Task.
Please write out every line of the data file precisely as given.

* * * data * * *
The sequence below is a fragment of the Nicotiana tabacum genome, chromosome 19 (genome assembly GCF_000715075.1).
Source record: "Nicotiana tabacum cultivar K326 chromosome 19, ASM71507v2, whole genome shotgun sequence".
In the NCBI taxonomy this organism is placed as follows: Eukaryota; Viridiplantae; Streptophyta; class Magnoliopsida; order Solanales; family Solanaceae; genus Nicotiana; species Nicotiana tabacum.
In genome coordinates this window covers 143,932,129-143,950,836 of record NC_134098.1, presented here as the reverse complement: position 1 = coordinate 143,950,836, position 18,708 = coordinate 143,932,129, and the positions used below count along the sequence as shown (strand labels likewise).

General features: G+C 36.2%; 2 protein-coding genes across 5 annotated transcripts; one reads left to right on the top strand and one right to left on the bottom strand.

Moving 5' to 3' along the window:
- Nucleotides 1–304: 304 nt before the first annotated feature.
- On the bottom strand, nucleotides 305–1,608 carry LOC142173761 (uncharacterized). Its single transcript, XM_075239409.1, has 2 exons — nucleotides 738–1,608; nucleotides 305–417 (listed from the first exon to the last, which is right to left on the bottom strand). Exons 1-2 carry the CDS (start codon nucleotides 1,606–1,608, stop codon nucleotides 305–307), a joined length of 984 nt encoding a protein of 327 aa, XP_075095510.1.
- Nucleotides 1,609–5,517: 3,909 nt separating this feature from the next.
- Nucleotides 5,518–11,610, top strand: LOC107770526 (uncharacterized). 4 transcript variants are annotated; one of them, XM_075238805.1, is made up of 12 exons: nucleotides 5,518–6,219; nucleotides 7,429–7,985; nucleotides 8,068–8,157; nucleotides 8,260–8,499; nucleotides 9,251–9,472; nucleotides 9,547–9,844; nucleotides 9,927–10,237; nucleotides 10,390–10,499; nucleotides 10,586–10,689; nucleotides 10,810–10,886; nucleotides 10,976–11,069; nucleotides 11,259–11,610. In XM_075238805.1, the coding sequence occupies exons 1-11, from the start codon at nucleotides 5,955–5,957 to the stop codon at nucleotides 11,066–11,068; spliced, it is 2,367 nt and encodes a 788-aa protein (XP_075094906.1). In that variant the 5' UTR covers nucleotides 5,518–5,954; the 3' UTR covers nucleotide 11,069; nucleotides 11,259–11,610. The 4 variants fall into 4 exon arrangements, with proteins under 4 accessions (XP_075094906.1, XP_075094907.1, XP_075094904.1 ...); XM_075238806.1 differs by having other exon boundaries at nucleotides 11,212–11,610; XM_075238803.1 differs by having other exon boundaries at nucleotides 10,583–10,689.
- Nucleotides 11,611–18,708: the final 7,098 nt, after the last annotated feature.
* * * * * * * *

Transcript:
The sequence below is a fragment of the Nicotiana tabacum genome, chromosome 19 (genome assembly GCF_000715075.1).
Source record: "Nicotiana tabacum cultivar K326 chromosome 19, ASM71507v2, whole genome shotgun sequence".
In the NCBI taxonomy this organism is placed as follows: Eukaryota; Viridiplantae; Streptophyta; class Magnoliopsida; order Solanales; family Solanaceae; genus Nicotiana; species Nicotiana tabacum.
In genome coordinates this window covers 143,932,129-143,950,836 of record NC_134098.1, presented here as the reverse complement: position 1 = coordinate 143,950,836, position 18,708 = coordinate 143,932,129, and the positions used below count along the sequence as shown (strand labels likewise).

General features: G+C 36.2%; 2 protein-coding genes across 5 annotated transcripts; one reads left to right on the top strand and one right to left on the bottom strand.

Moving 5' to 3' along the window:
- Nucleotides 1–304: 304 nt before the first annotated feature.
- On the bottom strand, nucleotides 305–1,608 carry LOC142173761 (uncharacterized). Its single transcript, XM_075239409.1, has 2 exons — nucleotides 738–1,608; nucleotides 305–417 (listed from the first exon to the last, which is right to left on the bottom strand). Exons 1-2 carry the CDS (start codon nucleotides 1,606–1,608, stop codon nucleotides 305–307), a joined length of 984 nt encoding a protein of 327 aa, XP_075095510.1.
- Nucleotides 1,609–5,517: 3,909 nt separating this feature from the next.
- Nucleotides 5,518–11,610, top strand: LOC107770526 (uncharacterized). 4 transcript variants are annotated; one of them, XM_075238805.1, is made up of 12 exons: nucleotides 5,518–6,219; nucleotides 7,429–7,985; nucleotides 8,068–8,157; nucleotides 8,260–8,499; nucleotides 9,251–9,472; nucleotides 9,547–9,844; nucleotides 9,927–10,237; nucleotides 10,390–10,499; nucleotides 10,586–10,689; nucleotides 10,810–10,886; nucleotides 10,976–11,069; nucleotides 11,259–11,610. In XM_075238805.1, the coding sequence occupies exons 1-11, from the start codon at nucleotides 5,955–5,957 to the stop codon at nucleotides 11,066–11,068; spliced, it is 2,367 nt and encodes a 788-aa protein (XP_075094906.1). In that variant the 5' UTR covers nucleotides 5,518–5,954; the 3' UTR covers nucleotide 11,069; nucleotides 11,259–11,610. The 4 variants fall into 4 exon arrangements, with proteins under 4 accessions (XP_075094906.1, XP_075094907.1, XP_075094904.1 ...); XM_075238806.1 differs by having other exon boundaries at nucleotides 11,212–11,610; XM_075238803.1 differs by having other exon boundaries at nucleotides 10,583–10,689.
- Nucleotides 11,611–18,708: the final 7,098 nt, after the last annotated feature.